Reid and Christy Schwartz met in a pizzeria so it seemed kismet for them to have their own successful pizza shop one day. Unfortunately, it takes more than just fate to keep a business thriving. Hot Rock Pizza closed for good this week.
“Yes, I’m disappointed but life goes on,” Reid Schwartz said Thursday. “We definitely gave it our best shot.”
Despite Hot Rock’s successes since they opened in July of 2014, Reid Schwartz said that a number of factors contributed to its final demise. Primary among them was its location off Pioneer Way in the Harborside Village mall. Other restaurants who have attempted to thrive in that same space – such as Cameron’s Cafe and others – have similarly tried and failed.
“It was a difficult location,” Reid Schwartz said. “I thought we would overcome that and I was wrong.”
In addition, Hot Rock Pizza was sued earlier this year by The Rock Wood Fired Kitchen chain for brand infringement, a move that cost the Schwartz’ a “chunk of change” in legal fees and re-branding. Their wild success in the summertime lead to a huge tax bill in October and the sudden downturn of business in the fall was the the final straw.
It was largely the “lack of participation of our customers,” according to Christy Schwartz. That said, she said they were grateful for the customers who came “religiously” and supported them. The future of the Hot Rock Pizza food truck, the idea that sparked the whole thing, is still uncertain.
Despite ongoing complaints about making Pioneer Way a one-way street, the Schwartz’ said they don’t think that it was a contributing factor. The public’s perception of it, however, may be the issue.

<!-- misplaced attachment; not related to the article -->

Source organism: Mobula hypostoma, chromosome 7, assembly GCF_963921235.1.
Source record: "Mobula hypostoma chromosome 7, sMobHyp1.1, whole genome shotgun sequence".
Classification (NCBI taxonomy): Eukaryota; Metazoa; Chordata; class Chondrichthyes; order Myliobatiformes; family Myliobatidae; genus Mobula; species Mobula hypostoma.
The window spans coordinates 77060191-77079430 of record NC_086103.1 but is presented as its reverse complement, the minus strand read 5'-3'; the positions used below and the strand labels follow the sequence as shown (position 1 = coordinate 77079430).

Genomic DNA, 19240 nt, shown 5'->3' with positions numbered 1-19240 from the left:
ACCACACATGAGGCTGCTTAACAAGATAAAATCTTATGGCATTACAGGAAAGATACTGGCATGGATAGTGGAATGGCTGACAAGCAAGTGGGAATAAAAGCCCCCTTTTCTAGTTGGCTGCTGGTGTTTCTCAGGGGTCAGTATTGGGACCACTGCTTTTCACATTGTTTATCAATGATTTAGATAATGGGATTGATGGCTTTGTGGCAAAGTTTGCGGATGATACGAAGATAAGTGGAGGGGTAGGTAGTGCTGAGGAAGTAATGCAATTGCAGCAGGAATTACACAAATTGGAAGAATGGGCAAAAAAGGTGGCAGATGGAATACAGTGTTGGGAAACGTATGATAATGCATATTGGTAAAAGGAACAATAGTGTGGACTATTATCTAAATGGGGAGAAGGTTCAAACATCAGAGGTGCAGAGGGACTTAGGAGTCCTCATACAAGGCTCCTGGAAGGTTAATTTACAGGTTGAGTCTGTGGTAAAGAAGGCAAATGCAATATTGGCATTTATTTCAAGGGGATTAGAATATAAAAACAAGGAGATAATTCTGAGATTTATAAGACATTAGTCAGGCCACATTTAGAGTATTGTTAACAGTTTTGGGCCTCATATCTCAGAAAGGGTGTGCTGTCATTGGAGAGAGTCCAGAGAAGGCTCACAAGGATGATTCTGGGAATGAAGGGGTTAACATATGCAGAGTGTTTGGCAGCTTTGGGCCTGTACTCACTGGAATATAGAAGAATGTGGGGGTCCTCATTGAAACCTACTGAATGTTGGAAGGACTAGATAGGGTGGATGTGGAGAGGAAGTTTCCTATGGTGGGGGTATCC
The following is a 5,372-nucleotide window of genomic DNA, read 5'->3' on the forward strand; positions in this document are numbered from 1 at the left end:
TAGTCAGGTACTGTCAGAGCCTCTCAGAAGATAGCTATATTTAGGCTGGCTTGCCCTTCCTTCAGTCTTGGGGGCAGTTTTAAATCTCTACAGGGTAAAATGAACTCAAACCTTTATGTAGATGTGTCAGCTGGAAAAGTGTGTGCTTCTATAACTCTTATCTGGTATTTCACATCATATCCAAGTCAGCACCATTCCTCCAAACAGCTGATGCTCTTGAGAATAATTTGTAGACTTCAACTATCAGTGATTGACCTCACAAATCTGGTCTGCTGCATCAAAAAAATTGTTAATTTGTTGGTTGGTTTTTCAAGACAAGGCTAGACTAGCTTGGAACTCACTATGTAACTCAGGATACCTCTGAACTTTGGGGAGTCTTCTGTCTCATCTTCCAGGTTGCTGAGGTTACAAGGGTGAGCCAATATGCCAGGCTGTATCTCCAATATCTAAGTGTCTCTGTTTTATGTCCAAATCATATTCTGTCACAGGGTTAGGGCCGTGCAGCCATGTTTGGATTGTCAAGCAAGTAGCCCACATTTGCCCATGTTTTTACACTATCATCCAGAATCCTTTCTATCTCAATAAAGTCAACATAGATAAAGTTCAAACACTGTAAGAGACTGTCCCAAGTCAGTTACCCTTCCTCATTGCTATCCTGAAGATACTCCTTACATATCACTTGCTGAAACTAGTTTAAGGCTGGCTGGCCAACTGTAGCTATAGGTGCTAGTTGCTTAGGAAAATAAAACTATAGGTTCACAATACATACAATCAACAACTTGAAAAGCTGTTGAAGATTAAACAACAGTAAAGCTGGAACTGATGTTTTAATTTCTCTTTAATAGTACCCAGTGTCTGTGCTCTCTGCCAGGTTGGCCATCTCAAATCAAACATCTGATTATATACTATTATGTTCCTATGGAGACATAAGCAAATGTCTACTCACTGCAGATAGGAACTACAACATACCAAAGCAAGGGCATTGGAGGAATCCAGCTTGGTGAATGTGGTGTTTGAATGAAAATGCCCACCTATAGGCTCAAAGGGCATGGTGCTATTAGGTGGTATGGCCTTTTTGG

“The problem about the one-way is people complaining about the one-way,” Reid Schwartz said. They added that they felt the city did a beautiful job with the project, creating additional parking and widening the sidewalks to encourage foot traffic. They said they both still support and believe in a successful historic downtown for Oak Harbor.
The silver lining in all this, the Schwartz’ said, was the camaraderie they felt with their employees, who either were family or became family. Schwartz’ son in law, Dustin Wagner, was the restaurant manager and daughter Jes served as human resources manager and head pizza maker.
“Our family grew,” Christy Schwartz said. “Our employees were such blessings to us. Those boys called me mom.”
The next phase in their lives includes taking some much needed time off and enjoying the birth of a grandchild in January.
“It’s probably going to be the most relaxing Christmas in years,” Christy Schwartz said.